Upcoming presentations

Keeping your wits. Ten steps to prevent dementia and Alzheimer’s disease. Tuesday, September 18th, 6:00 p.m., Solana Beach Library.

Health benefits of wine and chocolate. Wednesday, September 19th 2:15 p.m. Rancho Penasquitos Library

In the news

Overdose on vitamin D? Not likely.

It’s rare to find an article about vitamin D that doesn’t mention the possibility of toxicity but that is extremely rare and should not be of concern to anyone taking a daily supplement. Even if one were to take ten times the recommended amount of 800 units per day it would take more than six months to show any signs of toxicity such as kidney damage.

A study of more than 70,000 patients at the University of Iowa Hospitals and Clinics revealed only four persons with symptoms, including abnormal calcium deposits and kidney injury that resulted from high doses of vitamin D. Two of these patients were children whose parents gave them a dropperful of liquid vitamin D instead of one drop.  The third patient was taking 50,000 units per day; the history of the fourth patient was not complete.

Of the more than 780 persons whose blood levels of vitamin D were above normal none had any symptoms and the blood levels of calcium were within the normal range among all but seven.

Some supplement manufacturers recommend 2,000 to 3,000 units of vitamin D per day, a dosage that is entirely safe.  For persons over the age of about 60 some experts recommend an intake of 1,000 units per day. Older persons who fear skin cancer tend to avoid sun exposure. That helps to explain why more than half of the senior population, especially in the northern half of the United States have abnormally low blood levels of this important vitamin.  In addition to its bone-building benefits vitamin D is necessary for a healthy immune system and appears to play a role in the prevention of heart disease and cancer.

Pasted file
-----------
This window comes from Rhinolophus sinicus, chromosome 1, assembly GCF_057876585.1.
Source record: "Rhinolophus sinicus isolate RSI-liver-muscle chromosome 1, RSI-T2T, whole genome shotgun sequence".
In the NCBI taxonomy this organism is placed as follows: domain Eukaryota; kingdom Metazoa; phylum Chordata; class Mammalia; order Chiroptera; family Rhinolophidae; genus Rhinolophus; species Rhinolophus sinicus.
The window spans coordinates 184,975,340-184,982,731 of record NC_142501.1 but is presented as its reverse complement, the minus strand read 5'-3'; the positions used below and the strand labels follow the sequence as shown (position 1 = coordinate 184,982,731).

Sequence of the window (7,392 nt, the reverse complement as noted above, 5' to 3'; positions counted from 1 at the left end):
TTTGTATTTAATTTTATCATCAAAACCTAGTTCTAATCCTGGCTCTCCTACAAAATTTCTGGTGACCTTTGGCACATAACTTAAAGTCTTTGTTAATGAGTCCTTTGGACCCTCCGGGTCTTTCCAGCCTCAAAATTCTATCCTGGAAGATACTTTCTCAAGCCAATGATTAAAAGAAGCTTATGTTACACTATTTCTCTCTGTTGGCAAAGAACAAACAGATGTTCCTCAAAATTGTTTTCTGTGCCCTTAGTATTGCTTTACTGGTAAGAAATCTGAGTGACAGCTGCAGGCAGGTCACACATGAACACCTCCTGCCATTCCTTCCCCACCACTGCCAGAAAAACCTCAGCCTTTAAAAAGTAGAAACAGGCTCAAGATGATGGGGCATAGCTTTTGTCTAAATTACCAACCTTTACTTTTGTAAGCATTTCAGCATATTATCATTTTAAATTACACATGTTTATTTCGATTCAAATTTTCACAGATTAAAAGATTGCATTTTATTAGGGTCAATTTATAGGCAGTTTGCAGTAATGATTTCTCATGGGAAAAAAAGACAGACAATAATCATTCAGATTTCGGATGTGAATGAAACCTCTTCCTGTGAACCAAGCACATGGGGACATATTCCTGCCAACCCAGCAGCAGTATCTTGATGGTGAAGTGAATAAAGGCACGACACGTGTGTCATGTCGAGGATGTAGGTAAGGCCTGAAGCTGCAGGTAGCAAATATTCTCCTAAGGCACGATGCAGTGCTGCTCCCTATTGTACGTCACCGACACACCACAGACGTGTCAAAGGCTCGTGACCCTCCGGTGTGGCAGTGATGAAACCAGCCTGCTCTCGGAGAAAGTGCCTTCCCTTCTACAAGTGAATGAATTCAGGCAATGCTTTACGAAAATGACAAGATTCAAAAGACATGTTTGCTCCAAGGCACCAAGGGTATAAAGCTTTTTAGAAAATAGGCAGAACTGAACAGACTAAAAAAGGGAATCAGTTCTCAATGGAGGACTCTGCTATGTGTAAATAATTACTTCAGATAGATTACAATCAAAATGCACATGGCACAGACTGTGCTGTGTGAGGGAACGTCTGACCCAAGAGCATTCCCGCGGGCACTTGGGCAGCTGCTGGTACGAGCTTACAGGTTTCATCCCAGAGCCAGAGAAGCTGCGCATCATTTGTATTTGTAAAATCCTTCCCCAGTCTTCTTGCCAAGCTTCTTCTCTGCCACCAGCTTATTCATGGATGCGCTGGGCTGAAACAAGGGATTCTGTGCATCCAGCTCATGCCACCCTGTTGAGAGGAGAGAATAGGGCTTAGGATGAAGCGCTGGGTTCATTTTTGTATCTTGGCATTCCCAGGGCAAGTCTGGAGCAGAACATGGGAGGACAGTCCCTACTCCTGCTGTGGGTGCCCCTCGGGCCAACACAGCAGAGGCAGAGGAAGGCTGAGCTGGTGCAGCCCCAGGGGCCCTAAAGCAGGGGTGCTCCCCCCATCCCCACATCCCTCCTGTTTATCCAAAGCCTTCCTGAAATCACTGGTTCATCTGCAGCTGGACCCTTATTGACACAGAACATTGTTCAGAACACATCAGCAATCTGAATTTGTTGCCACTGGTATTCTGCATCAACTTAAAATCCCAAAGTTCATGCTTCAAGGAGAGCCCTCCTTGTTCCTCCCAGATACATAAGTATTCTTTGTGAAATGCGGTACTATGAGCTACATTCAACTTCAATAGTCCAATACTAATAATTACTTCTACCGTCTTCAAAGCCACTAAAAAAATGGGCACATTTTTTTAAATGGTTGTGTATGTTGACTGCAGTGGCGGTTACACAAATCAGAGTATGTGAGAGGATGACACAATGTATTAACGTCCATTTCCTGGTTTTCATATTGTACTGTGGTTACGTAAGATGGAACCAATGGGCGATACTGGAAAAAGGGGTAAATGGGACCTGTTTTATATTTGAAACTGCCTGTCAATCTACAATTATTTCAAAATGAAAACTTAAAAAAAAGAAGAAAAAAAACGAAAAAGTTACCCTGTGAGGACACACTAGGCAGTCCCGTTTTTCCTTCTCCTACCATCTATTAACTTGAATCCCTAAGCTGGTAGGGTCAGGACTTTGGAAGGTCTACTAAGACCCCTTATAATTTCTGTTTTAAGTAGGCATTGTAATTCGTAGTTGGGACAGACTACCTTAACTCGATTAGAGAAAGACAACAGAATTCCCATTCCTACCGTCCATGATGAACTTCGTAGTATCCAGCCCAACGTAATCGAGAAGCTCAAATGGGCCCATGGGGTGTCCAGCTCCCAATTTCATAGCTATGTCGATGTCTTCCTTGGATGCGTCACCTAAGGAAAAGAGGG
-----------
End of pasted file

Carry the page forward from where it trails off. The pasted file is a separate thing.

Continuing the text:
Ten ways to prevent dementia and Preventing dementia and Alzheimer’s disease: step 2.

#2 – Keep your blood sugar normal

Type 2 diabetes is a lifestyle-destroying disease that now affects about eleven percent of the U.S. population.  It is characterized by frequent and prolonged high levels of blood sugar that cause distortion of blood vessels. The inevitable result is damage to those parts of the body that have a rich network of blood vessels: the kidneys, the eyes, the heart and the feet. Type 2 diabetes is the main cause of kidney failure and will soon become the major cause of blindness among seniors. Diabetics have high rates of heart disease and stroke. Defective blood vessels fail to bring nutrients to the brain and cannot remove waste products. Brain cells die, the brain shrinks and the result is dementia, deteriorating memory, loss of cognitive skills and the inability to care for oneself.

A high intake of refined (white) flour and refined sugar including high-fructose corn syrup produces elevated levels of sugar in the blood. Sugar molecules attach themselves to protein molecules that are the building blocks of blood vessels. Just as one cannot build a decent-looking wall with bricks of varying shapes and sizes, one cannot form healthy blood vessels with distorted protein molecules.

The solution: stay away from refined grains and sugars. Replace them with whole grain foods along with plenty of fruits and vegetables.

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